Welcome to the English program at CUE. Here you’ll find more in-depth information about the program.
We pride ourselves on being a student-centred department. We have six full-time professors, including two who have won the prestigious Judith C. Meier Teaching Award. Several of our newer instructors have been awarded teaching awards at previous institutions.
We offer flexibility in completing your degree with the choice of a 3-year concentration or 4-year major in English. Many students who choose the shorter program are excited about entering the workforce sooner or going on to do further studies (e.g., in teacher education). 4-year majors receive a more rigorous training that prepares them for graduate school and other programs (e.g., law school), should they wish to go on.
Your first year
In first year, all students have a choice between three streams of English.
- International and ESL students take ENG 101 and 102;
- Students from programs other than English typically enrol in ENG 111 and 112; and
- English majors normally choose ENG 120 and 121.
The latter are survey courses that cover important literary works from the Middle Ages to today. You will be introduced to writers like Chaucer, Shakespeare, Wordsworth, Woolf, Heaney, and many more. These courses are taught by experienced professors who make these texts come alive and help you discover your voice in talking and writing about great literature.
Once you have have completed six credits of first-year English, your choices open up and you can take any 300 level courses. You can follow your own interests, but we also ask that you gain some knowledge of the major periods of British literature:
Likewise, you will be exposed to Canadian, American, and World literature:
What makes our English Program Different?
For a department our size, we are unusual in offering four courses in Canadian literature (as well as a separate course in Indigenous literature) and four in American literature. In each case, one course covers literature prior to 1900 and the others focus on more contemporary works. We also provide two courses in World or Post-Colonial literature, so that you are exposed to English-speaking authors from around the world.
Such depth of study is also typical for the historical eras of British literature, providing you with choice and the option to further explore an area you love.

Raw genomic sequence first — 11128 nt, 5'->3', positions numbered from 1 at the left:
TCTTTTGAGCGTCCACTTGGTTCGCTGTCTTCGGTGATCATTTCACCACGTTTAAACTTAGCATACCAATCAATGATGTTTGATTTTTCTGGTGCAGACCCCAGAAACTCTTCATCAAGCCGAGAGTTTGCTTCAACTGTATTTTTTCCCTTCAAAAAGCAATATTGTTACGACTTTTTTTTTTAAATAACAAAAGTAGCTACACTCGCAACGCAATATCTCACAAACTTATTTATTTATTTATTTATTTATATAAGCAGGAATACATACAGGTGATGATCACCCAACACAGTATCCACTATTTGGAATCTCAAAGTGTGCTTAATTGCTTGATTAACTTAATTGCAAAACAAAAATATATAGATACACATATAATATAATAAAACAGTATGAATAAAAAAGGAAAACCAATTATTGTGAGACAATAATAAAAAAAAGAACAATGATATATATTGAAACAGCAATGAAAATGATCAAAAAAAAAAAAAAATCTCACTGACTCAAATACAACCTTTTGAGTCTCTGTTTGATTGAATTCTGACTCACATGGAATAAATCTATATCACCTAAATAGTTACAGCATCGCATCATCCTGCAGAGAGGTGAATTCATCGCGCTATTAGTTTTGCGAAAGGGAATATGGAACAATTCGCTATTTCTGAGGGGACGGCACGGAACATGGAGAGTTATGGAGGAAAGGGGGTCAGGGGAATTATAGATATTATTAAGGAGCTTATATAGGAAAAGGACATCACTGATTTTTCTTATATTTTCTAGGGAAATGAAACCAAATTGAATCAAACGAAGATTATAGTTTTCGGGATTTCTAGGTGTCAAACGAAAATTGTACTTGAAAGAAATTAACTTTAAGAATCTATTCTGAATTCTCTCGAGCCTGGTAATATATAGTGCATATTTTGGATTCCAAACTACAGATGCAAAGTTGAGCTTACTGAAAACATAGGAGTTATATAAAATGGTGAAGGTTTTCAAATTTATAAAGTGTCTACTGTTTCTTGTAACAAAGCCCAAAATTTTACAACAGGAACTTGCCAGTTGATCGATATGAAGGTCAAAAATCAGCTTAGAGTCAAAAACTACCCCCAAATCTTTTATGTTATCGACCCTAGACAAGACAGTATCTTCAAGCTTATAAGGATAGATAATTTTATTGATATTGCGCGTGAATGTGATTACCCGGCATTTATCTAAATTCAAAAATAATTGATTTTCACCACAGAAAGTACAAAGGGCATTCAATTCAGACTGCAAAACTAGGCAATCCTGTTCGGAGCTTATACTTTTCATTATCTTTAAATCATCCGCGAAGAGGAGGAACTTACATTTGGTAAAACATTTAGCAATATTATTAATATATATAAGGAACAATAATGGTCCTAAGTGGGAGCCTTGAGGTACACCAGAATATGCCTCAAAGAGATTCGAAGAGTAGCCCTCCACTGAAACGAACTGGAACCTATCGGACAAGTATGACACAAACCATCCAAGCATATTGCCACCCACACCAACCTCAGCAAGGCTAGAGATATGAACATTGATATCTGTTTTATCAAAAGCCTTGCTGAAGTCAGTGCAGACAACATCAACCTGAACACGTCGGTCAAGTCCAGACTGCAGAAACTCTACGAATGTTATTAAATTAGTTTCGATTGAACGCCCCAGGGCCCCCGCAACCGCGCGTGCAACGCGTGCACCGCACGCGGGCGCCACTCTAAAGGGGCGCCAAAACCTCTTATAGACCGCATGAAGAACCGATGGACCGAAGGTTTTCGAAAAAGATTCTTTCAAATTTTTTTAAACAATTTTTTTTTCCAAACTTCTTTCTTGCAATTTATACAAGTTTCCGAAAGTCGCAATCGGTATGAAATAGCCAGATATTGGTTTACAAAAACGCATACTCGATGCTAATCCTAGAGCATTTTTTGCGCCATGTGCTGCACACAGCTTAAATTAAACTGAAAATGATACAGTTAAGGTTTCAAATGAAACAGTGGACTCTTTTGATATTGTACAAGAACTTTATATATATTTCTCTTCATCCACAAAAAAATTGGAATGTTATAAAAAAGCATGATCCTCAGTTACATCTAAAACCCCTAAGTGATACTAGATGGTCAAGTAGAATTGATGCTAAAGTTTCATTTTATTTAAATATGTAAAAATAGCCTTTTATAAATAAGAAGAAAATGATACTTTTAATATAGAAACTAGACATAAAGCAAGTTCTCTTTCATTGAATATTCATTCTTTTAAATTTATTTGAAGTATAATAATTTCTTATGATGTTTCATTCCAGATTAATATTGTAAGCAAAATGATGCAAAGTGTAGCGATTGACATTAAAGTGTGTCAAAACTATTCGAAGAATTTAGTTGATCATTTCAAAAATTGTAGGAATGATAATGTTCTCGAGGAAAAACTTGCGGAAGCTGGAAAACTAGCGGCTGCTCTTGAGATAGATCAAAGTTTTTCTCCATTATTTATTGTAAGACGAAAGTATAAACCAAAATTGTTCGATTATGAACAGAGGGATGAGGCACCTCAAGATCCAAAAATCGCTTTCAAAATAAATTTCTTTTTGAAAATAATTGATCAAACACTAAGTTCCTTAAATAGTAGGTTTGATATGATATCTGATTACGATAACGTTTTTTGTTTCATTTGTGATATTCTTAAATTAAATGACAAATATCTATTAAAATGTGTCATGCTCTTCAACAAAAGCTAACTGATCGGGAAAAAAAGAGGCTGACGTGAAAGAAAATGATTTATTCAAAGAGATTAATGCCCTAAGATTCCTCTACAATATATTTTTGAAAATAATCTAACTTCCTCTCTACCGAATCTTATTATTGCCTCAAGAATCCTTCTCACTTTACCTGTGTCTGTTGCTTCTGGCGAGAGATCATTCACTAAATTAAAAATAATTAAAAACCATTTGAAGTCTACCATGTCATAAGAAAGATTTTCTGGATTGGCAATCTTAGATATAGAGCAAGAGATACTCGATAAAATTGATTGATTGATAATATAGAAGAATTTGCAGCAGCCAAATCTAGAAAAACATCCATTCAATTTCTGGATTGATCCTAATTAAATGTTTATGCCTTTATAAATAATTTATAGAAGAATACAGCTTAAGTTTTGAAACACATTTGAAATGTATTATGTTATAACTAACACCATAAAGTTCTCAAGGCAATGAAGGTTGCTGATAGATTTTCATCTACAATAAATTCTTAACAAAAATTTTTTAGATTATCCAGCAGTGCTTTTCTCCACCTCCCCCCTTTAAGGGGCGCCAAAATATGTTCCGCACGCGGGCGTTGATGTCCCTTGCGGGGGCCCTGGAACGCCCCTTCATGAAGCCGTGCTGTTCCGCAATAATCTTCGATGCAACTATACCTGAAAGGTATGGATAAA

Learn from Subject Experts
Every senior course is taught by a subject expert. Each of our professors specializes in a historical period or national literature, while also doing research on a variety of other topics.
For instance, Prof. Trevor Cook teaches the Renaissance, but also publishes on the history of plagiarism, crime fiction, and literary theory. Similarly, Prof. Laura Sydora works on Irish literature, feminism, popular culture.
At CUE, we encourage our instructors to demonstrate breadth in their teaching. We do not hire professors who only teach one thing and have no interest in anything else. Our teachers are well-read in many areas and love to share their learning. Check out the faculty profiles to gain a sense of the range of expertise available to you.
While we provide an excellent grounding in classic literature, we increasingly offer niche courses in areas that you might find particularly compelling.
You can study the graphic novel, children’s classics, indigenous culture and literature, world literature, and much more. You can analyze Alice’s Adventures in Wonderland in one class and examine Marvel comicbook adaptions in the next.
Our courses provide just the right balance of old and new, so that the past becomes exciting and engaging. You will complete a range of assignments, from the traditional research essay to retelling a classic fairy tale or creating a dating profile for a Jane Austen character.
Special Topics Courses
At the fourth-year level, the English program offers small classes (capped at 15) that have the feel of a graduate level seminar. Each of our full-time professors teaches a special topics course on a subject that they are passionate about. For instance, Prof. Tim McNamara focuses on the major works of James Joyce, Prof. Linda Van Netten Blimke explores mental illness in Victorian England, and Prof. Reginald Wiebe looks at how the field of Canadian literature has been shaped over the decades as an object of study.
You will also develop an understanding of literary theory when you take either ENG 491 (Plato to the early 20th century) or ENG 492 (contemporary theory). While we reflect on questions of methodology in all our courses, these seminars provide a fascinating look at how scholars come up with their ideas about literature. Our approach does not privilege a particular theory (e.g., Marxism or Psycho-analysis), but lets you develop your own worldview as you study influential poets and philosophers.
Unique Directed Study Options
Beyond these small fourth-year classes, you can even do a directed study (ENG 480), where you develop your own project, in consultation with a professor. Similar to an undergraduate thesis, this is a unique option that allows you to explore a topic you find fascinating.
If you are interested in creative writing, the English program offers courses in poetry, short stories, and non-fiction. These are taught by published poets and writers from the larger Edmonton community.
Online Writing Guide
If anyone doubts our dedication to teaching, consider this: CUE uses a custom-made online writing guide, The Nature of Writing.
Designed by Prof. van Dyk, this writing manual contains hundreds of video tutorials, lessons, and quizzes. This textbook is free to use for CUE students and is used extensively in our courses.
Connect with Us
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If you have any questions, don’t hesitate to contact us. We’d love for you to join us at CUE.